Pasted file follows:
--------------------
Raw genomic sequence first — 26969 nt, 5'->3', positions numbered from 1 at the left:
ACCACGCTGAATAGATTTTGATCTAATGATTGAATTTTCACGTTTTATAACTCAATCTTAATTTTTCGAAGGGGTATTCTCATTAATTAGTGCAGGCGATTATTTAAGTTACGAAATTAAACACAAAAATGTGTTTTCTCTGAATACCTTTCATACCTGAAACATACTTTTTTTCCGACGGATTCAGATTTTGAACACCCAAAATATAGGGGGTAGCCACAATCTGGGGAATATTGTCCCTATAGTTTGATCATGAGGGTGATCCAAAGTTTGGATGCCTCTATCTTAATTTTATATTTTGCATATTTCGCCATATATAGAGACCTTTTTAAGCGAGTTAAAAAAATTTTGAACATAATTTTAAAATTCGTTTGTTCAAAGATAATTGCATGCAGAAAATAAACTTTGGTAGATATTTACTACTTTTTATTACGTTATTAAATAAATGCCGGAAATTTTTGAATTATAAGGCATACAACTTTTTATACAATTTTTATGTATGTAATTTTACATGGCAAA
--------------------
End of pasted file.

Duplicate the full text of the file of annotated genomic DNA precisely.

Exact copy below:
Raw genomic sequence first — 26969 nt, 5'->3', positions numbered from 1 at the left:
ACCACGCTGAATAGATTTTGATCTAATGATTGAATTTTCACGTTTTATAACTCAATCTTAATTTTTCGAAGGGGTATTCTCATTAATTAGTGCAGGCGATTATTTAAGTTACGAAATTAAACACAAAAATGTGTTTTCTCTGAATACCTTTCATACCTGAAACATACTTTTTTTCCGACGGATTCAGATTTTGAACACCCAAAATATAGGGGGTAGCCACAATCTGGGGAATATTGTCCCTATAGTTTGATCATGAGGGTGATCCAAAGTTTGGATGCCTCTATCTTAATTTTATATTTTGCATATTTCGCCATATATAGAGACCTTTTTAAGCGAGTTAAAAAAATTTTGAACATAATTTTAAAATTCGTTTGTTCAAAGATAATTGCATGCAGAAAATAAACTTTGGTAGATATTTACTACTTTTTATTACGTTATTAAATAAATGCCGGAAATTTTTGAATTATAAGGCATACAACTTTTTATACAATTTTTATGTATGTAATTTTACATGGCAAA